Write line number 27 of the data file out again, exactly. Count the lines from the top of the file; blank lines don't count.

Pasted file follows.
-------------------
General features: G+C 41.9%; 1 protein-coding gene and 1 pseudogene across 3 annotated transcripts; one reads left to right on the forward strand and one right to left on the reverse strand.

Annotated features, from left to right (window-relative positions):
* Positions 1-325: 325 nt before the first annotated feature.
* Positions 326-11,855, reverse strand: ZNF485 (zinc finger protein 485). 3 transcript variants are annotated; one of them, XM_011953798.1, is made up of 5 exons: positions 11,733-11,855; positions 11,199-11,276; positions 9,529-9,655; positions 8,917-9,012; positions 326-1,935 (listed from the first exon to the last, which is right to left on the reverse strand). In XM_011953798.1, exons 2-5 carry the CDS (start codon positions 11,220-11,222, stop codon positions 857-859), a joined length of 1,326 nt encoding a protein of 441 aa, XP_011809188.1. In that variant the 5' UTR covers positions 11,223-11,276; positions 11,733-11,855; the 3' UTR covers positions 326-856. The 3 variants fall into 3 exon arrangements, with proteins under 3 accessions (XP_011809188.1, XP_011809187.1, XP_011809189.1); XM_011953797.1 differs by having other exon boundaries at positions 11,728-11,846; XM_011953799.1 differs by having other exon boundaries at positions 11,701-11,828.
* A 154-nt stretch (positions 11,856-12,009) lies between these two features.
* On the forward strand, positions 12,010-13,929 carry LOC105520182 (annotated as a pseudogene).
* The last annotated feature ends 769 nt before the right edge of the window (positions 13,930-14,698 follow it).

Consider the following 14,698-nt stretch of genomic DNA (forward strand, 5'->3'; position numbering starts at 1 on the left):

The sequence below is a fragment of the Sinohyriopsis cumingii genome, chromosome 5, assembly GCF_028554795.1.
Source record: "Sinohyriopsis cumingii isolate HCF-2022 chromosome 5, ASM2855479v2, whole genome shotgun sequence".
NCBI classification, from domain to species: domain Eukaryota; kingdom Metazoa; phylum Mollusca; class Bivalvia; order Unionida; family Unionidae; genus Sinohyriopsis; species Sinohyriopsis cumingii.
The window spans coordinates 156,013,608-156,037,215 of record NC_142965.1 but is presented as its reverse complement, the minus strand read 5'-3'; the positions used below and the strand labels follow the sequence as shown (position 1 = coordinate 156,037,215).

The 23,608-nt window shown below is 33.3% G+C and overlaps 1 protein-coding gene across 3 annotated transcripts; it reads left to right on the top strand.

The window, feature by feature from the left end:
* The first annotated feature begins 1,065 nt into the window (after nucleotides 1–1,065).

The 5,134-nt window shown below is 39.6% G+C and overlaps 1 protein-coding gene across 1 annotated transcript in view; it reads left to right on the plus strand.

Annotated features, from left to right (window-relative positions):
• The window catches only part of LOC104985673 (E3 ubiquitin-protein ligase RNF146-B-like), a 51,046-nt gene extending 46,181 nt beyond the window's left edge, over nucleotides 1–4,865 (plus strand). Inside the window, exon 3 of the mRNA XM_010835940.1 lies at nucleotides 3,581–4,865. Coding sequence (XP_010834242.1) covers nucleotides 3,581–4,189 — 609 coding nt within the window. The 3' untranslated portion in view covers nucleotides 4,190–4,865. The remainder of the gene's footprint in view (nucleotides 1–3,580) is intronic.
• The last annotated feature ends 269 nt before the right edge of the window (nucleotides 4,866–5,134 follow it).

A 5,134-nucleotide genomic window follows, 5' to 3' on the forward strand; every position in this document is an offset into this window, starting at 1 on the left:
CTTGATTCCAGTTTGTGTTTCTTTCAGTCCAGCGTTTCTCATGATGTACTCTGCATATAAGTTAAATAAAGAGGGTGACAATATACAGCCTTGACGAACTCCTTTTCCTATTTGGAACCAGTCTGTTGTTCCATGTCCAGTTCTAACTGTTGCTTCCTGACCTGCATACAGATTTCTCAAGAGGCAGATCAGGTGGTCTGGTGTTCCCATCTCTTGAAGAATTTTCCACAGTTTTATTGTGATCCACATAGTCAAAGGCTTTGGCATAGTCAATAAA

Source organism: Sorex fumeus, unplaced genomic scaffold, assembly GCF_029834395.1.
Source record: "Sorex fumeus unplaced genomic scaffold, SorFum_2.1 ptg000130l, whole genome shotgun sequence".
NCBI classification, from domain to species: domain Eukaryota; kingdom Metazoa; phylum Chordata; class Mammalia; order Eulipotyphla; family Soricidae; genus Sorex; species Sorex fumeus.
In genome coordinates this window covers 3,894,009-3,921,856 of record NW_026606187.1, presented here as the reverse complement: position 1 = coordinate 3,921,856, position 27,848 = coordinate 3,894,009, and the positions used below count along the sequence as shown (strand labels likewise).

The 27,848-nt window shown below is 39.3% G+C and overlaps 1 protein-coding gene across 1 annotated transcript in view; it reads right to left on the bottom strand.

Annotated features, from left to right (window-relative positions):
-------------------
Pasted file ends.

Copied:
Annotated features, from left to right (window-relative positions):